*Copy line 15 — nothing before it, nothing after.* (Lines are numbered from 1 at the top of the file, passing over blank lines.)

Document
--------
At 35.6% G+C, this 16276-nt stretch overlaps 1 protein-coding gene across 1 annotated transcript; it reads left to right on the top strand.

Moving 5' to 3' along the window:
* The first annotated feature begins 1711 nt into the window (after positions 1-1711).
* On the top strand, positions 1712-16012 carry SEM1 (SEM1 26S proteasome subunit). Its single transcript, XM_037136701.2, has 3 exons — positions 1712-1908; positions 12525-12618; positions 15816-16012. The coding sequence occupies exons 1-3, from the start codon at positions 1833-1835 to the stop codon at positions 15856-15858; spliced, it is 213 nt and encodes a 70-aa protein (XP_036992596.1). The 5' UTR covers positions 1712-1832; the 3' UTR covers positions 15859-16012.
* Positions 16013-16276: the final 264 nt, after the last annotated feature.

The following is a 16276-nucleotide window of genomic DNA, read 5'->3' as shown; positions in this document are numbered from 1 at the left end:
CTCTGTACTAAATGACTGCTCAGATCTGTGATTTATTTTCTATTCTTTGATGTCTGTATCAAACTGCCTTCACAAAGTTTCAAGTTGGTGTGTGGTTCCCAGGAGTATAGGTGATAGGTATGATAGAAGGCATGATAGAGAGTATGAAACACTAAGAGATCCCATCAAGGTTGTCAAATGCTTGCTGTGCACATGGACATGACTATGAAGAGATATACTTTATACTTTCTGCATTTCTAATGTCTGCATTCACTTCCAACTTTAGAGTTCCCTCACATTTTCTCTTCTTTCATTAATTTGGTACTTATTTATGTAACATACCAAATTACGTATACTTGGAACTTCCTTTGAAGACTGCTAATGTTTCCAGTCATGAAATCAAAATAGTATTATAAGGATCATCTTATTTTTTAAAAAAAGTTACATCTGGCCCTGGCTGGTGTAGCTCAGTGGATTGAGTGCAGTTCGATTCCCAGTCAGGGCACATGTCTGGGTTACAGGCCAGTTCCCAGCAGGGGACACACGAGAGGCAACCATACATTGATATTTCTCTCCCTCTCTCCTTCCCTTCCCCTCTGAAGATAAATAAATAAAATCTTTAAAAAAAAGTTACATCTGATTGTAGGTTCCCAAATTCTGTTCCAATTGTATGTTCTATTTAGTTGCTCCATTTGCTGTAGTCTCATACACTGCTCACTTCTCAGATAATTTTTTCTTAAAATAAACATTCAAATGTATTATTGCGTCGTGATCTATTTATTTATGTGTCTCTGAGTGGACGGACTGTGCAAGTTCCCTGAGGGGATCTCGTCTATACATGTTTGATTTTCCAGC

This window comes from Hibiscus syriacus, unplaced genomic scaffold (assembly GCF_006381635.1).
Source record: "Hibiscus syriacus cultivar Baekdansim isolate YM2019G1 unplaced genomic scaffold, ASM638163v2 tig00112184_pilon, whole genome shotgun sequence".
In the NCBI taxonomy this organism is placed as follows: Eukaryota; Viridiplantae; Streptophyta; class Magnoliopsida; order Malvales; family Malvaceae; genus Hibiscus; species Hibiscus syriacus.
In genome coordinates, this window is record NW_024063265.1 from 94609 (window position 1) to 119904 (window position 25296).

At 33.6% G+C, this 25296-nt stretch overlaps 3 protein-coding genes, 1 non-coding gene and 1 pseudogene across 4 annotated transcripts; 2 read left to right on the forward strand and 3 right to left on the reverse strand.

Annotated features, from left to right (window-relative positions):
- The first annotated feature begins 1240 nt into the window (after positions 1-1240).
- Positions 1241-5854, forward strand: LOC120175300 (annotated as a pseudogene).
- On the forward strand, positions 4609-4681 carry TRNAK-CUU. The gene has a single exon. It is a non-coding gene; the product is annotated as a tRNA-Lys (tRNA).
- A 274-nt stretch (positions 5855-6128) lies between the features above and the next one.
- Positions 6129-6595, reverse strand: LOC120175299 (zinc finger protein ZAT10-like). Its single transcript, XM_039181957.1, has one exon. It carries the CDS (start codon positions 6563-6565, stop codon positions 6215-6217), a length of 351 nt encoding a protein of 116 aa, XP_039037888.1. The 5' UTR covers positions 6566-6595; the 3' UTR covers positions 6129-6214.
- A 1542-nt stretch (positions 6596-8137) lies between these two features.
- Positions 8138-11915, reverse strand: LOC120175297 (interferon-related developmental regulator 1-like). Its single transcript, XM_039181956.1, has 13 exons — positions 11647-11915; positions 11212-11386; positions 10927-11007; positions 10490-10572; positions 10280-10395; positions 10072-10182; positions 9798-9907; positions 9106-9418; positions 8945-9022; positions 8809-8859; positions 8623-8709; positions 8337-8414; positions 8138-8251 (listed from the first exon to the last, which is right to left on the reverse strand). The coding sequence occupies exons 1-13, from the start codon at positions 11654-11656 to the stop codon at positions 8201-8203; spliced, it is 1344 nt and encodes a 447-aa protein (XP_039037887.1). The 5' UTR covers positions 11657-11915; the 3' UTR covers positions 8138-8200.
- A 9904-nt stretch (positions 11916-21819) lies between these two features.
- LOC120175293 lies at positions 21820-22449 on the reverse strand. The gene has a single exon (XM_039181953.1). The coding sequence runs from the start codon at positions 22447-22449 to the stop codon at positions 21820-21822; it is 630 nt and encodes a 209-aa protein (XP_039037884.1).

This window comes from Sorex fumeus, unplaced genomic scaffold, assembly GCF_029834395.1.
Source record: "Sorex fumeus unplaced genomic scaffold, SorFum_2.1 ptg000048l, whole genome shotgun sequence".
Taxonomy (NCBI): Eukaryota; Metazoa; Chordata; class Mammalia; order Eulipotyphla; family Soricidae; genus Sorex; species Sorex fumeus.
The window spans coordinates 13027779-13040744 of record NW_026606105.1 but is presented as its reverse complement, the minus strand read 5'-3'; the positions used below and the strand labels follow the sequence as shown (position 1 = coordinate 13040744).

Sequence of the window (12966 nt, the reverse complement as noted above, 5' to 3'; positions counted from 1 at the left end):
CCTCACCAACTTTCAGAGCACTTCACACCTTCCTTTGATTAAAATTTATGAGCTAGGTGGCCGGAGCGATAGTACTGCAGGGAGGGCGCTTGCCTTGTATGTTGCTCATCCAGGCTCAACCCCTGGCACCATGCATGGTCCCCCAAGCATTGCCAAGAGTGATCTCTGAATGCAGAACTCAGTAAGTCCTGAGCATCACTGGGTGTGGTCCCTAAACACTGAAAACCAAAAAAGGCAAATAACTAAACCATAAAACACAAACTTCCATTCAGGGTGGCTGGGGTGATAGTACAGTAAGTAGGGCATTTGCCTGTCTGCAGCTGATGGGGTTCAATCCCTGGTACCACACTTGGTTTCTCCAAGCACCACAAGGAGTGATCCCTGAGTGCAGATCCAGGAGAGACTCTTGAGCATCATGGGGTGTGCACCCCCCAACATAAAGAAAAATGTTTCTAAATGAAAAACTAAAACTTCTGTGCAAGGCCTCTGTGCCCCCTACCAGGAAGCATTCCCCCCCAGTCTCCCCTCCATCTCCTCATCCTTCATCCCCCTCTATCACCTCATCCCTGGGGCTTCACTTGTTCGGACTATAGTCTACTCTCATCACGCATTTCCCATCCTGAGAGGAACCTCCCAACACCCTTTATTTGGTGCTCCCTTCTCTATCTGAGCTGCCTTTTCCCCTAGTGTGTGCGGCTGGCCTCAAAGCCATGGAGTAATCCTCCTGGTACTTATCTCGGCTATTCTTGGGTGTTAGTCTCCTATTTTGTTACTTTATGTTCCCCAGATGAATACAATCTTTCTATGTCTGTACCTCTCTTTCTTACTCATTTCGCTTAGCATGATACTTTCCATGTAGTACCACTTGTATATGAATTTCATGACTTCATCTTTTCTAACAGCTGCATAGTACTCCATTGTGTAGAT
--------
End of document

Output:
- Positions 1241-5854, forward strand: LOC120175300 (annotated as a pseudogene).